Tags: mini | stroke | dementia

Undetected ‘Mini-Strokes’ Tied to Dementia

Monday, 24 Dec 2012 09:23 AM

Imperceptible “mini-strokes,” caused when blood flow is blocked to a small area of the brain, have been shown to cause brain damage and increase the odds of developing dementia.
The strokes, which are common in older adults, don’t cause noticeable symptoms like acute ischemic strokes — numbness, blurry vision, and slurred speech – and usually occur without notice.
But the new study, published in the Journal of Neuroscience, said they can cause prolonged periods of brain damage and result in cognitive impairment.
"Our research indicates that neurons are being lost as a result of delayed processes following a mini-stroke that may differ fundamentally from those of acute ischemic events," said lead researcher Maiken Nedergaard, M.D., a professor of neurosurgery at the University of Rochester Medical Center. "This observation suggests that the therapeutic window to protect cells after these tiny strokes may extend to days and weeks after the initial injury."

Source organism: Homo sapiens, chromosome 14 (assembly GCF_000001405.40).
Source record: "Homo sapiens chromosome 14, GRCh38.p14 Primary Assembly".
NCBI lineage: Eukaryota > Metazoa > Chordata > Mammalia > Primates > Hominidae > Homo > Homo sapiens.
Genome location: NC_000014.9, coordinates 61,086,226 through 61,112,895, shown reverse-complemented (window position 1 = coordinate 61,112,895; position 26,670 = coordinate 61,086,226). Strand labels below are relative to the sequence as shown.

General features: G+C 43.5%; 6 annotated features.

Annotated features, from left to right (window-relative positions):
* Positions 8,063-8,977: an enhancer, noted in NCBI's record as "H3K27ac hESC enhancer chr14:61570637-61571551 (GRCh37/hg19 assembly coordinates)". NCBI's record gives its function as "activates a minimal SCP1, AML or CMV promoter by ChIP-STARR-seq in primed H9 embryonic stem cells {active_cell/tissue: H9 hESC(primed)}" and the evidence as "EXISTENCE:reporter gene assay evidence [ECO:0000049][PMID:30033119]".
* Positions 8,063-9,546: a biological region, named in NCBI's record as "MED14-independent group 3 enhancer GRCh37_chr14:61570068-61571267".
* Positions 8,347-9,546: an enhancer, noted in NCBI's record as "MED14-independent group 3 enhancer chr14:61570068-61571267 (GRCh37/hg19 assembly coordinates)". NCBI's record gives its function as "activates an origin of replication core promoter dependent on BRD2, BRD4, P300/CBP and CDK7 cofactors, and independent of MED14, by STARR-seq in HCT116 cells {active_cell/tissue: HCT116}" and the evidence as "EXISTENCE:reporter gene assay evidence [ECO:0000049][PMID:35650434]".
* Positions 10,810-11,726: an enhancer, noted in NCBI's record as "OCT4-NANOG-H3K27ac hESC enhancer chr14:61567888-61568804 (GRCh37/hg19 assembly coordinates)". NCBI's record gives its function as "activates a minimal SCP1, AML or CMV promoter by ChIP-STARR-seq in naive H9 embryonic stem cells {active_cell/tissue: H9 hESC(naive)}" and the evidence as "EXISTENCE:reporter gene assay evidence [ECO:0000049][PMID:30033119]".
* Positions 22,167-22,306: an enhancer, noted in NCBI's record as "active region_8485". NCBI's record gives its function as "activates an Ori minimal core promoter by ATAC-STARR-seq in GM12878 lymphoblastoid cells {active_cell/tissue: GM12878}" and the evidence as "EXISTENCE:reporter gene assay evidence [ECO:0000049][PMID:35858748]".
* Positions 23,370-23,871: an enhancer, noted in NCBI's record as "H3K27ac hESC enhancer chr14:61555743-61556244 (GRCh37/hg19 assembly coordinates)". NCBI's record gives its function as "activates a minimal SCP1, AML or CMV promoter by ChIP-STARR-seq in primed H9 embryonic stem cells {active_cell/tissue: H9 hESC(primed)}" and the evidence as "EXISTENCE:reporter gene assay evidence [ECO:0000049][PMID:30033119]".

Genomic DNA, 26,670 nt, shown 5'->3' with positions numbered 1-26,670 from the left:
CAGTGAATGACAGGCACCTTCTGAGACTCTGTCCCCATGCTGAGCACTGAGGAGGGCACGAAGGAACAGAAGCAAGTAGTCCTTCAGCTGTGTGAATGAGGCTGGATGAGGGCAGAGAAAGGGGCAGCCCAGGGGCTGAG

New imaging techniques have allowed medical researchers to gain a better understanding of mini-strokes, also known as microinfarcts. As a result, recent studies have found they are far more common than previously thought, with estimates suggesting at least one strikes about 50 percent of individuals over the age of 60. Studies have also estimated 55 percent of individuals with mild dementia and upwards of 70 percent of individuals with more severe symptoms show evidence of past mini-strokes.
Nedergaard and her colleagues found that, in most instances, mini-strokes result in a prolonged period of damage to the brain.
"In most microinfarcts the injury is incomplete," said Nedergaard. "There is no scar tissue to separate the stroke site from the rest of the brain and the cells that would normally support the neurons may not function properly. As a result, the neurons at the site continue to slowly die like a smoldering fire.
“This suggests that, unlike acute ischemic strokes where the cell death occurs in the first 24 hours, there is a longer period in which we can medically intervene and stop the neuronal death that results from mini-strokes."

© HealthDay

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Imperceptible 'mini-strokes' have been shown to increase the odds of developing dementia.
Monday, 24 Dec 2012 09:23 AM
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